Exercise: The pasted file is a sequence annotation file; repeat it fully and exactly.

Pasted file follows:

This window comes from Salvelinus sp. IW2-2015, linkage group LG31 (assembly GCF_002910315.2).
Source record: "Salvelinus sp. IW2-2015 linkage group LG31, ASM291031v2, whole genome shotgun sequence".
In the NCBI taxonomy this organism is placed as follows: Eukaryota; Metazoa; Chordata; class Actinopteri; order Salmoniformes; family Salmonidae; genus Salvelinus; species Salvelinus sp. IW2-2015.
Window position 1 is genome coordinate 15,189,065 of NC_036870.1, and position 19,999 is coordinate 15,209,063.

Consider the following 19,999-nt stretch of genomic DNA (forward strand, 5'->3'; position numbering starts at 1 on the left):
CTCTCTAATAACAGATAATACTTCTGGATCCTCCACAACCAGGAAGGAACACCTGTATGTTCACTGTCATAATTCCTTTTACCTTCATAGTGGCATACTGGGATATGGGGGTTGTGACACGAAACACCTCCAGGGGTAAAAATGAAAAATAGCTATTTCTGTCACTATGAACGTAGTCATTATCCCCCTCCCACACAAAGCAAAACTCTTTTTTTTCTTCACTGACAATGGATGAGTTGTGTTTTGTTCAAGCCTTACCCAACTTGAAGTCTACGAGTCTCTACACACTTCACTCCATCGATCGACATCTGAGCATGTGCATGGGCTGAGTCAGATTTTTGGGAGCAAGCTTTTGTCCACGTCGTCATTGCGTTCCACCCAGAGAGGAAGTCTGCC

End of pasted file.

This window comes from Salvelinus sp. IW2-2015, linkage group LG31 (assembly GCF_002910315.2).
Source record: "Salvelinus sp. IW2-2015 linkage group LG31, ASM291031v2, whole genome shotgun sequence".
In the NCBI taxonomy this organism is placed as follows: Eukaryota; Metazoa; Chordata; class Actinopteri; order Salmoniformes; family Salmonidae; genus Salvelinus; species Salvelinus sp. IW2-2015.
Window position 1 is genome coordinate 15,189,065 of NC_036870.1, and position 19,999 is coordinate 15,209,063.

Consider the following 19,999-nt stretch of genomic DNA (forward strand, 5'->3'; position numbering starts at 1 on the left):
CTCTCTAATAACAGATAATACTTCTGGATCCTCCACAACCAGGAAGGAACACCTGTATGTTCACTGTCATAATTCCTTTTACCTTCATAGTGGCATACTGGGATATGGGGGTTGTGACACGAAACACCTCCAGGGGTAAAAATGAAAAATAGCTATTTCTGTCACTATGAACGTAGTCATTATCCCCCTCCCACACAAAGCAAAACTCTTTTTTTTCTTCACTGACAATGGATGAGTTGTGTTTTGTTCAAGCCTTACCCAACTTGAAGTCTACGAGTCTCTACACACTTCACTCCATCGATCGACATCTGAGCATGTGCATGGGCTGAGTCAGATTTTTGGGAGCAAGCTTTTGTCCACGTCGTCATTGCGTTCCACCCAGAGAGGAAGTCTGCC